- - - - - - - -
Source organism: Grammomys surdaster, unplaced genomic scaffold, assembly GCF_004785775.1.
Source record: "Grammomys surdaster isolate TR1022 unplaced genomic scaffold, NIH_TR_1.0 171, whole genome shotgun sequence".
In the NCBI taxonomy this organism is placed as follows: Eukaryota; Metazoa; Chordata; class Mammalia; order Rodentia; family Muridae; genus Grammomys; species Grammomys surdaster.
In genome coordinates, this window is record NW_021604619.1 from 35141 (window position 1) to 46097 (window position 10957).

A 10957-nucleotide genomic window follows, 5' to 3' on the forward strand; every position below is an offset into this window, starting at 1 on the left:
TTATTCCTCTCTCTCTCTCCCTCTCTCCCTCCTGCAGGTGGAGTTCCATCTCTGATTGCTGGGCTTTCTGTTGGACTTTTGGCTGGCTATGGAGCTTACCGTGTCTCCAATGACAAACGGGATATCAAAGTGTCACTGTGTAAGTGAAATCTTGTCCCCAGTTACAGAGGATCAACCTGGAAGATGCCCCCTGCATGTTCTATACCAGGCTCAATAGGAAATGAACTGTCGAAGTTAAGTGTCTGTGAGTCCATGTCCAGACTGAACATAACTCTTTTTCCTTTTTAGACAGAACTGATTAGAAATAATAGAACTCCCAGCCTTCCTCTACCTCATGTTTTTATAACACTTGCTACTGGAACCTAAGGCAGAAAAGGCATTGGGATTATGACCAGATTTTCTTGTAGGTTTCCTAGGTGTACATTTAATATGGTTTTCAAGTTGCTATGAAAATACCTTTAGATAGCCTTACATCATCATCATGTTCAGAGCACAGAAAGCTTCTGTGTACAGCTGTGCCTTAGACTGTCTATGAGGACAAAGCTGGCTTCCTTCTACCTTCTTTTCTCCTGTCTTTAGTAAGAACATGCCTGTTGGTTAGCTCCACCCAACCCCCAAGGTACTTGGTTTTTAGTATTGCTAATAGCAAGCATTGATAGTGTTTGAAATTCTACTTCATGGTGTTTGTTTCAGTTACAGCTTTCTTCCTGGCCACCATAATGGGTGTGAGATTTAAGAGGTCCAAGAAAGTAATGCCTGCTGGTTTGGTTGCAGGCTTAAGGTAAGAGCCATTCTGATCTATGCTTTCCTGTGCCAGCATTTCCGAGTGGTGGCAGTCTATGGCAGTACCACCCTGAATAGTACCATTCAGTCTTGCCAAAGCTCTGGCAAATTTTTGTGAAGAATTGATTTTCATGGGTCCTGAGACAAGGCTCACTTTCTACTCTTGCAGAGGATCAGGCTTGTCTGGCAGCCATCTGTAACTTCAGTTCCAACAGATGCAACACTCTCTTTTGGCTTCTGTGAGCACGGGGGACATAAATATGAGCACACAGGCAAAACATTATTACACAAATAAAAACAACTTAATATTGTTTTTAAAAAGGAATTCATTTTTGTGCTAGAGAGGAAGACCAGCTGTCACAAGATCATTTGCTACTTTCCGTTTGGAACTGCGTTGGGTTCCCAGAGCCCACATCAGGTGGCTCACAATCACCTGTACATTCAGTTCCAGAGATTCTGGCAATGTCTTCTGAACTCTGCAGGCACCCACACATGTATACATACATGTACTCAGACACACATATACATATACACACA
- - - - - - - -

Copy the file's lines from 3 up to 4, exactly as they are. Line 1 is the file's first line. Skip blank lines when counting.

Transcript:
In the NCBI taxonomy this organism is placed as follows: Eukaryota; Metazoa; Chordata; class Mammalia; order Rodentia; family Muridae; genus Grammomys; species Grammomys surdaster.
In genome coordinates, this window is record NW_021604619.1 from 35141 (window position 1) to 46097 (window position 10957).